There may be many reasons why you are considering cancelling a credit card. You may want to limit the amount of debt on your name, or just want to get rid of a card you don't use often.
But closing a credit card could have an impact on your credit score, and it may influence other factors on your credit file as well.
So let's take a look at how cancelling credit card accounts may affect your credit score and how to close a credit card account properly.
Yes, cancelling a credit card could hurt your credit score. There are many different factors that affect your credit profile, and closing a credit card account may impact this.
The longer you've had your credit accounts open the better it may be for your credit profile. Closing a credit card account may reduce the total length of your credit accounts and also reduce the average of all your other credit accounts.
Your credit utilisation ratio, which measures how much of your available credit you are utilising across all of your accounts, is another important element that could be impacted.
If you divide the total of your balances on credit accounts by the total of your credit limits, you may get your utilisation ratio. The ratio is then converted to a percentage by multiplying that amount by 100. As an example, if you have a total credit limit of £2,000 and you've used £1,000, your credit utilisation ratio will be at 50%.
If you close a credit account, your total available amount of credit will be reduced, which in turn will increase your overall ratio. So, if you have a credit card with a £500 limit, even though you haven't used it, following the example above, you'll be reducing your total credit limit to £1,500. This means you'll now have a utilisation ratio of 67%.
If you want to cancel a credit card, keep in mind that it might damage your credit score. So before you make your decision, here are three steps to take.
Check the duration of each of your card accounts. By obtaining a free credit report, you may accomplish this. If you've had a card for a while that you want to close, you might want to think twice.
Why? The three major credit reporting companies include how long you've had an open credit file when calculating your credit score.
If you have good credit, cancelling one card might not have a significant impact on your rating. But if your credit score isn't great, cancelling a long-held card can shorten the average age of your accounts, which will hurt your score.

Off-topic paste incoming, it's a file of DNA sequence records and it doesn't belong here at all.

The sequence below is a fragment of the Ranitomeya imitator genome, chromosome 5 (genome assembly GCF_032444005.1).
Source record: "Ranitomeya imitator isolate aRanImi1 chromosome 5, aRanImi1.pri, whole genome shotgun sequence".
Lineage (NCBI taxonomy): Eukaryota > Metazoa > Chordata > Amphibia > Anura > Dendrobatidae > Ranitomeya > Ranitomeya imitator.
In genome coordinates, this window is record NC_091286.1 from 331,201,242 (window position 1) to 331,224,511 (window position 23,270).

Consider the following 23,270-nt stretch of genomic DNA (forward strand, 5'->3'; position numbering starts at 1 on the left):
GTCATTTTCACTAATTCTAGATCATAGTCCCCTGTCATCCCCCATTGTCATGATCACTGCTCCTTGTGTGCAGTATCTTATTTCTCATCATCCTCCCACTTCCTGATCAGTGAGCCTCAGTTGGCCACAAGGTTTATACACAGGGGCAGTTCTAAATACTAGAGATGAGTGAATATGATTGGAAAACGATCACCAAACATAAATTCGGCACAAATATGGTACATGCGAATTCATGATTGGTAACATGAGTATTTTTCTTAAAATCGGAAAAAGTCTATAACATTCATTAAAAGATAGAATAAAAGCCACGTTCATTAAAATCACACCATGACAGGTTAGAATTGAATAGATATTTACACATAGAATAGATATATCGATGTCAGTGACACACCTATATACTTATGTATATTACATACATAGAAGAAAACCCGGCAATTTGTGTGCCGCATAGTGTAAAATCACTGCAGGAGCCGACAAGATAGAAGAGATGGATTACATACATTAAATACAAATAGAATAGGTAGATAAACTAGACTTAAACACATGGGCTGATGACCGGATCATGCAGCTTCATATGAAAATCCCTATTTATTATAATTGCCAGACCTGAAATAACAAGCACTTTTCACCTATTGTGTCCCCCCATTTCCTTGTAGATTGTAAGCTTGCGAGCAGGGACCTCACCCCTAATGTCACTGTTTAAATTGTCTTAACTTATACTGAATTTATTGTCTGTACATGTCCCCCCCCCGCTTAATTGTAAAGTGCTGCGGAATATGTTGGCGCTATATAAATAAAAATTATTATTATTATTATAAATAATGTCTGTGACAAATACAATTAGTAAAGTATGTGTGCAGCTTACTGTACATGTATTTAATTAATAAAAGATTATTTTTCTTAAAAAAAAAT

The amount of credit you have access to will change if a credit card is closed as well. This is also a consideration in determining your score and is referred to as your credit utilisation ratio. In general, your credit score is better if you have access to more credit and utilise it sparingly.
You are using 25% of your available credit if you have two credit cards with a combined £5,000 limit and have a balance of £2,500 on one of them. But if you cancel one of those cards, the remaining debt will now use 50% of your available credit.
Your available credit card limits will decrease every time you close a card, which could have an impact on your credit score. How much will depend on the number of other cards you have and the total amount of debt you have on them.
It might be worthwhile to think about cancelling the card if it has a high annual fee or if you're a hard-core credit card user who churns and burns through cards and their sign-up incentives, but first look at your total credit profile to see how it might influence your score.
You might be better off stashing that unwanted card in a drawer and forgetting about it if you discover that you have more cards than you can manage or you simply want to streamline things.
The credit line you were given with that card can still be helpful to you even if you aren't using it because it will contribute to your credit utilisation ratio.
Remember that a closed account can continue to appear on your credit report for up to 10 years, even if it was in good standing at the time.
Closing a card account may sound simple, but it's important that you do it correctly.
Even though a credit card can be closed with a balance, you might want to think about paying it off first. You're still liable for any outstanding interest, balance, and other possible fees even if you close your account. Additionally, paying off your bill first will assist in limiting your credit utilisation. And doing so can lessen the effects on your credit file.
Due to fees and interest, your card's payoff amount occasionally may exceed the balance on your statement. Make sure to validate your debt with your credit card issuer.
You may easily close your account by signing in with various credit card issuers. You might also be able to request it by calling the company that issued your card. In either case, think about requesting written confirmation. In this manner, you create a permanent record in case anything is contested.
You might want to review your credit file after cancelling your card. Visit Experian.co.uk to find out how to obtain free credit reports and scores from each of the three major credit reference agencies.
Before cancelling a credit card, here are some alternatives to consider:
Upgrade your card. You might be able to switch to a different card from the same issuer if you aren't using your existing card frequently or if it doesn't suit your needs. You might maintain your previous account history and also receive new benefits and points, depending on how your issuer handles upgrades.
Transfer your credit card balance. If you want to consider debt consolidation to reduce your interest rate, consider a balance transfer credit card. Remember to include any fees or terms required.
Make smaller purchases. When you don’t use your card that much, think about setting up a small purchase on a recurring basis to help maintain the activity on your card.